I consider the idea to re-pay for a (minor) update of Papers quite ridiculous. I will stay with BibDesk.

  • A Nov 9, 2011 @ 2:53

    For those who use Bibdesk and Jonathan Sick’s ADS-to-Bibdesk entry, it’s worth noting that he’s now created a tool that automatically replaces Arxiv entries with the corresponding journal entries. Just run the script every week or two, and it should keep the bib library up to date. Very easy to use, and one of the last pieces missing for Bibdesk to be a perfect tool for my needs.


    The very last piece is a way to make my bibliographies list the arxiv identifier for arxiv-only entries, and only for the arxiv-only entries. I can make it show the arxiv identifier for every paper, but that’s almost as annoying as having any arxiv-only paper only be listed as “Arxiv e-prints”.

  • Nico Jan 24, 2013 @ 15:16

    This thread still seems active so a couple of updated comments may be useful. I have been a long time user of both BibTeX and Papers so my comments below are hopefully not too biased!
    – Papers2 (new version of Papers) has drastically improved BibTeX support. With the previous version, I systematically had to clean my exported .bib with BibTeX. Now, it’s not necessary anymore, making the whole one-way transition from Papers2 to LaTeX essentially flawless. Still hoping for a two-way editing of .bib but that’s minor IMHO.
    – Annotations are now fully supported in Papers2. Additionally, any highlighted piece of text in the pdf now automatically appears in the “Notes” for your reference. Used correctly, I found it to be a fantastic tool to create a quick summary of the main points in a paper. I use this extensively and it saves me a heck of a time. So, annotations is another area in which Papers has drastically improved.
    – for MS Windows users (poor things….), note that Papers is now available for Windows too.

    Summary: Papers2 has much improved after this BibTeX vs Papers review was posted. Most of the points mentioned above (and very relevant at the time), are not all relevant anymore. Since updating to Papers2, and as much as I love BibTeX, I haven’t used BibTeX at all. So if you are happy with Papers2’s price tag, I would highly recommend it, or at least check it out (trial available for download on the mekentosj website).

    • Nico Jan 24, 2013 @ 15:19

      ERRATUM: all “BibTeX” in my comment above should read “BibDesk”!That’s what caffein depletion does to my fingers (and brain…).

  • Alex Hill Mar 1, 2018 @ 17:39

    Sad to say that after many years of using Papers (version 1 starting around the time of this post, then 2 and now 3), I think I’m giving up for many of the reasons cited in this 9-year-old post. I like to have every paper I read carefully in one place and exporting that library as a BibTeX file for citing.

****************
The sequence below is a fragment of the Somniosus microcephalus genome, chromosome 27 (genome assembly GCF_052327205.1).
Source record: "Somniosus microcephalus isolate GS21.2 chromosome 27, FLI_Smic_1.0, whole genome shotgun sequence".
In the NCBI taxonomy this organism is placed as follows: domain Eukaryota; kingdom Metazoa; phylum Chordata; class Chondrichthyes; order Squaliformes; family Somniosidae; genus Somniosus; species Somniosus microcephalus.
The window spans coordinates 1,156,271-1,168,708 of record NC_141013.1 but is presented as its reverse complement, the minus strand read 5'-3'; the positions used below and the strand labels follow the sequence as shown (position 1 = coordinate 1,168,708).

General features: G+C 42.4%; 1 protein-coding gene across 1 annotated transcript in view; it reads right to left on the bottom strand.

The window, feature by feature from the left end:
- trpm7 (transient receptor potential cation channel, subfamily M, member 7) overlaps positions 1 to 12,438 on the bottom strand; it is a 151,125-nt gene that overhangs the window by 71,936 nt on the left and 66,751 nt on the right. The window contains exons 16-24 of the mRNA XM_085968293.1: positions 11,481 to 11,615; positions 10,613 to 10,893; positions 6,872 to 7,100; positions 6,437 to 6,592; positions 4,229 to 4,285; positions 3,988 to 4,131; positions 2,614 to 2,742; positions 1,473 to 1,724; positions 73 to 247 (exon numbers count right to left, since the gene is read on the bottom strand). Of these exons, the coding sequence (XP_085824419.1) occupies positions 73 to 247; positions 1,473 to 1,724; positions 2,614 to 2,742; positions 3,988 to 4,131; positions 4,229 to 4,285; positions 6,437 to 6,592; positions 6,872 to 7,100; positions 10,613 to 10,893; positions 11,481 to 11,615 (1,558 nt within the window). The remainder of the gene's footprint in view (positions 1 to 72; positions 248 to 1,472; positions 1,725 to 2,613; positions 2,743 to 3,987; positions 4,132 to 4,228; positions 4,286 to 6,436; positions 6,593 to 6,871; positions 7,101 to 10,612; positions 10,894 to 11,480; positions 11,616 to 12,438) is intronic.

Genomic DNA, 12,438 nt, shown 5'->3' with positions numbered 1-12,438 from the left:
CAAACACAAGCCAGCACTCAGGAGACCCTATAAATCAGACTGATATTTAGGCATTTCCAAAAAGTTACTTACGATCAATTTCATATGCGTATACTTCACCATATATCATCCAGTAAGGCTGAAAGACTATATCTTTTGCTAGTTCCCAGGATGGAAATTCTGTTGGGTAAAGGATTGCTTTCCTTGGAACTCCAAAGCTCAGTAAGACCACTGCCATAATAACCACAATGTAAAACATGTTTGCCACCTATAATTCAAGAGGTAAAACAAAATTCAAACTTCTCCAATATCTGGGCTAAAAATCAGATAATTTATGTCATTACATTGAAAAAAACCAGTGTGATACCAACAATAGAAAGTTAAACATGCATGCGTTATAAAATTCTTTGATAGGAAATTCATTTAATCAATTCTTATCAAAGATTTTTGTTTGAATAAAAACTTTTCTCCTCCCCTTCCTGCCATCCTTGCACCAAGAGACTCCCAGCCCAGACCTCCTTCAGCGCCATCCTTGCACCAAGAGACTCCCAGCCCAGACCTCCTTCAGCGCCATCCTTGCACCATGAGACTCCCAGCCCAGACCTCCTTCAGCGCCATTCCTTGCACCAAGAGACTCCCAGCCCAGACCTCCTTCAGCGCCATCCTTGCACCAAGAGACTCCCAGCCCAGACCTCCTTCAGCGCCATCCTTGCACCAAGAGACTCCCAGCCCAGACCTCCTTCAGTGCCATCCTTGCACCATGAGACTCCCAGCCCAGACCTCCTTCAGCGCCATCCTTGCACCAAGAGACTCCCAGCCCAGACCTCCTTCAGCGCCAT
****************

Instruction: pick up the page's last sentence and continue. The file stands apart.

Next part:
Papers just really slow in dealing with my large-but-I-don’t-think-enormous library (1800 papers). Simple things like switching tabs or scrolling through the list of papers involve watching a spinning beachball for multiple minutes. ADS import used to be quick but now takes forever. It syncs iPad to desktop via Dropbox but not iCloud, but my library is (way) too big to fit in my Dropbox quota. (I do have plenty of space to sync via iCloud.) BibTeX export from Papers has gotten better but is still awful (still no ability to customize the automatic cite keys; I’ve been exporting from Papers, importing into Bibdesk, and then applying my cite key format there).

  • Chris Mar 5, 2018 @ 12:06

    I’m glad I stumbled across this discussion, as it gave me a chance to step back and consider my paper management workflow once again. I’ve used Papers (2/3) for years, and while a useful and aesthetically pleasing app, I’ve always had a handful of issues that plagued the experience: a lack of BibTeX library export control, issues with paper metadata, paper markups disappearing, library corruption issues, and still not a sign of iCloud Drive support, among others. I think ultimately the fact that they’ve been acquired by ReadCube, and will be migrating to a subscription-based license, led me to start the exodus to another system.

    Currently I keep papers manually in an iCloud Drive folder, with macOS color-coded tags for organization, and markups syncing across devices. I have a Python script to generate select BibTeX libraries by querying ADS when manuscript writing. While it’s a little bit more work up front, it’s nice having nearly complete control over the workflow.